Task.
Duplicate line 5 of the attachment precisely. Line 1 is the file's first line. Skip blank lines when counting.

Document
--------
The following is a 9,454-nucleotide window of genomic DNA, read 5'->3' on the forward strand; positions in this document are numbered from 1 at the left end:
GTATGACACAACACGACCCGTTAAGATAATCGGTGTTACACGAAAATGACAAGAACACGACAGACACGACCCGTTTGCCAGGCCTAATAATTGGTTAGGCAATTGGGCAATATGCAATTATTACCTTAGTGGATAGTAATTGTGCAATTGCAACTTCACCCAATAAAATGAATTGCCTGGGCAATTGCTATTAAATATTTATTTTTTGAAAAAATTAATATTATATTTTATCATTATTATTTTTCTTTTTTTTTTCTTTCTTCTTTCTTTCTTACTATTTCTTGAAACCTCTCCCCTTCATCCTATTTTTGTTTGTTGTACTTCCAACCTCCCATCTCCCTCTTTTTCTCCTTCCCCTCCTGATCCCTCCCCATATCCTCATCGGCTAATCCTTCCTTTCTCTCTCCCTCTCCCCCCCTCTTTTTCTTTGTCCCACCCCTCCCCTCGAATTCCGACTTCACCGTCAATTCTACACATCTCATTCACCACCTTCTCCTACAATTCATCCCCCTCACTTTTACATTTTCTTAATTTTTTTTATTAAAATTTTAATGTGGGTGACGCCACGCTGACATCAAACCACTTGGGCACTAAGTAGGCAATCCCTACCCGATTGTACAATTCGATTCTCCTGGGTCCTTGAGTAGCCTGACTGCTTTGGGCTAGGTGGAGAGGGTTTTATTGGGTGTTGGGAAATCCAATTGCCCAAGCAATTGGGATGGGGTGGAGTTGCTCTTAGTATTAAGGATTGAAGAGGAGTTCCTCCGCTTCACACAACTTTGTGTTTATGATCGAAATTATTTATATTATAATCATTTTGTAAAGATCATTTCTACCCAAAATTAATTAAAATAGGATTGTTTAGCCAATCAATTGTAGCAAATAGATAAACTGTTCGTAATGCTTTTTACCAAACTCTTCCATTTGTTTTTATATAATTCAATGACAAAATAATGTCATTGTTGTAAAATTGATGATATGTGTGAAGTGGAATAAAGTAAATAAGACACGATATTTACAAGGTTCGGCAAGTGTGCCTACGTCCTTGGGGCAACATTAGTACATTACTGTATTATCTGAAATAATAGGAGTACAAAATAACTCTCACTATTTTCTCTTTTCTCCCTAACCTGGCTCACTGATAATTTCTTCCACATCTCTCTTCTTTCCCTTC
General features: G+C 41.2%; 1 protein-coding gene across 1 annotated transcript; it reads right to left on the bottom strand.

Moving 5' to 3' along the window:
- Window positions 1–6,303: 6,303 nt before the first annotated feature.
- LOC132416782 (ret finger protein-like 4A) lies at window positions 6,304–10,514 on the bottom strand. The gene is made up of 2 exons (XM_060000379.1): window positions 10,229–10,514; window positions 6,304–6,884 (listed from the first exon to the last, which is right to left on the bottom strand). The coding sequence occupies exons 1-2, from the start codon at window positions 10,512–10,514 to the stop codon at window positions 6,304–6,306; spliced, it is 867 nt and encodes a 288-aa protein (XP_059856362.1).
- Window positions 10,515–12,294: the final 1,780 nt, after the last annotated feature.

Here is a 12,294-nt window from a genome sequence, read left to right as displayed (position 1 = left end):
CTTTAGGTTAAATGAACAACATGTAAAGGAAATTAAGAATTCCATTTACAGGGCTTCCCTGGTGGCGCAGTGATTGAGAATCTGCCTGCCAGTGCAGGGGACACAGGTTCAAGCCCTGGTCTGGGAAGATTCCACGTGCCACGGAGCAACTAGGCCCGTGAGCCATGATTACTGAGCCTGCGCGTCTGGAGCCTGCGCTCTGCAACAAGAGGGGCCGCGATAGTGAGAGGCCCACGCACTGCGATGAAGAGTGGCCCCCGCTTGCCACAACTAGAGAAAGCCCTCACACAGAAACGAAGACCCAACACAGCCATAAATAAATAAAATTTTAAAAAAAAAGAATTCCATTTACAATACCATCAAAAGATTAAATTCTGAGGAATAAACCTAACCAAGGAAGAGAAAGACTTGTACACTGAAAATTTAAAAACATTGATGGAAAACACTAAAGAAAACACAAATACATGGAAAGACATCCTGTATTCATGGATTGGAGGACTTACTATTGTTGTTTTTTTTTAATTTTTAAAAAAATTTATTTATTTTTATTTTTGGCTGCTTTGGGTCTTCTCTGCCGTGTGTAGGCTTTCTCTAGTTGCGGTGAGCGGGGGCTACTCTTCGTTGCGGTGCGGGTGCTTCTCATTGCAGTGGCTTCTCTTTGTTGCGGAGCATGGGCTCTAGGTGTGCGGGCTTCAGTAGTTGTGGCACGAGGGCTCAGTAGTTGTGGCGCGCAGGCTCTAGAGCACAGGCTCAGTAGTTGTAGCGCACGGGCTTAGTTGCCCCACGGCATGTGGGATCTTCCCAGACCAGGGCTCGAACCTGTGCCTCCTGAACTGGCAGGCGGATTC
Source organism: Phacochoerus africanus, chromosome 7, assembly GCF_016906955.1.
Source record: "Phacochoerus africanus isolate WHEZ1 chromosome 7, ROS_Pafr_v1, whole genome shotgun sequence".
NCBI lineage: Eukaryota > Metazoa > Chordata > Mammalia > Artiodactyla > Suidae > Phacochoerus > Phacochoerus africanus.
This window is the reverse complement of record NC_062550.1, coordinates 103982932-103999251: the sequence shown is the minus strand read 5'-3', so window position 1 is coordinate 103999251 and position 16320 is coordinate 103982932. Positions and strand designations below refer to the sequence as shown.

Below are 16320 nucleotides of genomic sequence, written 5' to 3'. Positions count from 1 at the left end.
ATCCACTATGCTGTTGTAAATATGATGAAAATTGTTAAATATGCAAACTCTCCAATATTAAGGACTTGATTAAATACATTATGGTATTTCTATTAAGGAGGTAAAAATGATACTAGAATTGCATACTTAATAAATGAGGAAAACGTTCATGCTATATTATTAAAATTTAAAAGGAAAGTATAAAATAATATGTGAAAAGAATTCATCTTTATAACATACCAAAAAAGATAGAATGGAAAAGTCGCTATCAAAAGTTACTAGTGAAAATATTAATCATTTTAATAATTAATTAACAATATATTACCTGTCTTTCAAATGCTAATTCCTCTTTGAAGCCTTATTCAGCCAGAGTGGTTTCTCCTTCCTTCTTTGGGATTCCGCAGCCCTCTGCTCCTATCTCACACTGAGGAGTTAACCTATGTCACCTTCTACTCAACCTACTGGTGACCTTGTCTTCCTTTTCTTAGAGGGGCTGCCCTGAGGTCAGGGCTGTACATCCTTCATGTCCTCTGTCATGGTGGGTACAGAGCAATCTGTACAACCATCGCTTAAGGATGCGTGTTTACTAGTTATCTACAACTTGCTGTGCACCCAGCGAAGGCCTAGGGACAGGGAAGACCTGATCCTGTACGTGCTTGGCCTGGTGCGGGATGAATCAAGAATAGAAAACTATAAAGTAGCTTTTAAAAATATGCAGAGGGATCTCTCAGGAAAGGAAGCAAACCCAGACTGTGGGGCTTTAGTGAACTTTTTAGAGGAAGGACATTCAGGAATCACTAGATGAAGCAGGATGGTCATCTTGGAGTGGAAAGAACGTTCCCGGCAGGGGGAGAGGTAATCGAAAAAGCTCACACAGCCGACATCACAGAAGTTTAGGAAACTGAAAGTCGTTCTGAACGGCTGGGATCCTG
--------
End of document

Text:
- Window positions 1–6,303: 6,303 nt before the first annotated feature.